Roland Hayes : The Legacy of an American Tenor
Performing in a country rife with racism and segregation, the tenor Roland Hayes was the first African American man to reach international fame as a concert performer and one of the few artists who could sell out Town Hall, Carnegie Hall, Symphony Hall, and Covent Garden. His trailblazing career carved the way for a host of African American artists, including Marian Anderson and Paul Robeson. Performing the African American spirituals he was raised on, Hayes's voice was marked with a unique sonority which easily navigated French, German, and Italian art songs. A multiculturalist both on and off the stage, he counted among his friends George Washington Carver, Eleanor Roosevelt, Ezra Pound, Pearl Buck, Dwight Eisenhower, and Langston Hughes. This engaging biography spans the history of Hayes's life and career and the legacy he left behind as a musician and a champion of African American rights. It is an authentic, panoramic portrait of a man who was as complex as the music he performed.
- Paperback | 424 pages
- 152 x 229 x 27.94mm | 45g
- 01 Dec 2016
- Indiana University Press
- Bloomington, IN, United States
- 49 b&w illus.
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What we have here is a thorough and well-documented account of the life of a most interesting artist, one who was both a racial pioneer and a fine interpreter of both European art music and African-American spirituals. * ARSC Journal * Well researched, with several primary sources and newspapers cited, the volume includes 48 illustrations of Hayes and other musicians. . . . Highly recommended. * Choice * An impressive work of scholarship, shedding light on a significant figure in American music and the time in which he lived. * Epoch Times * Largely forgotten today outside specialist circles, the African-American tenor Roland Hayes (1887-1976) was a much admired and internationally celebrated artist during his lifetime. As the authors of this substantial and well-documented new biography suggest, a reluctance to broadcast and a relatively limited recording career have prevented wider circulation of his fame in our own day. . . The authors detail his long career meticulously, as well as his complicated private life. * BBC Music Magazine * With moving contributions from tenor George Shirley and bass Simon Estes, this text captures the essence of [Hayes's] career thoughtfully compiled with the accuracy of historian Christopher Brooks and the music depth of baritone Robert Sims. This book is a wonderful journey through Hayes' performances, racial plight and acceptance. * Examiner.com * Offers a gripping, sensitive, and balanced story of this historical icon and musician. * The Atlanta Voice *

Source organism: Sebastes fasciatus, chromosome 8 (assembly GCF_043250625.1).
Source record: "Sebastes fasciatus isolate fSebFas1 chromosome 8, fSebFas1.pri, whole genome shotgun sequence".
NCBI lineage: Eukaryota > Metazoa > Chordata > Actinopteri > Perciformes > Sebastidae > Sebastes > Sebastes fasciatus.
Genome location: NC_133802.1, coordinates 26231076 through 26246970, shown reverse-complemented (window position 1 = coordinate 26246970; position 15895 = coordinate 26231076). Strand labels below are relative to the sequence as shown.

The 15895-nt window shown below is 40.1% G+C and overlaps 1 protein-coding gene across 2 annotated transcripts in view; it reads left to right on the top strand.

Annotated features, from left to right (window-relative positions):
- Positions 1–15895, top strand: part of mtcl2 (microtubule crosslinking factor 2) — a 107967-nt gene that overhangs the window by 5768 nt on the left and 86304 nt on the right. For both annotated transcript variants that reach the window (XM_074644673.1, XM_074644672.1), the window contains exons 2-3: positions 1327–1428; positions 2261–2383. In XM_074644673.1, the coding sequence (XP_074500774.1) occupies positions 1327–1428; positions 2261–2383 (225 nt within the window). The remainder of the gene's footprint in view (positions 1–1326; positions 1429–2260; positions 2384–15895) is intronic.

About Christopher Antonio Brooks
Christopher A. Brooks is Professor of Anthropology at Virginia Commonwealth University. He is author (with Shirley Verrett) of I Never Walked Alone: The Autobiography of an American Singer and several other publications.Robert Sims is Professor of Voice in the School of Music at Northern Illinois University.
Table of contents
ForewordIntroduction: "I'll Make Me a Man"Prologue1. A New Jerusalem (1887-1911)2. Roland's World in Boston (1911-1920)3. Roland Rules Britannia (1920-1921)4. "Le Rage de Paris" (1921-1922)5. You're Tired, Chile (1923)6. The Hayes Conquest (1923-1924)7. Roland and the Countess (1924-1926)8. The Conquest Slows (1926-1930)9. Hard Trials, Great Tribulations (1930-1935)10. Return to Europe (1936-1942)11. Rome, Georgia--194212. "You can tell the World about This!" (1942-1950)13. Struggles in Remaining Relevant (1950-1959)14. I Wanna Go Home (1960-1977)Epilogue: The Hayes Legacy (1977- )AfterwordRoland Hayes: RepertoireBibliographyNotesIndex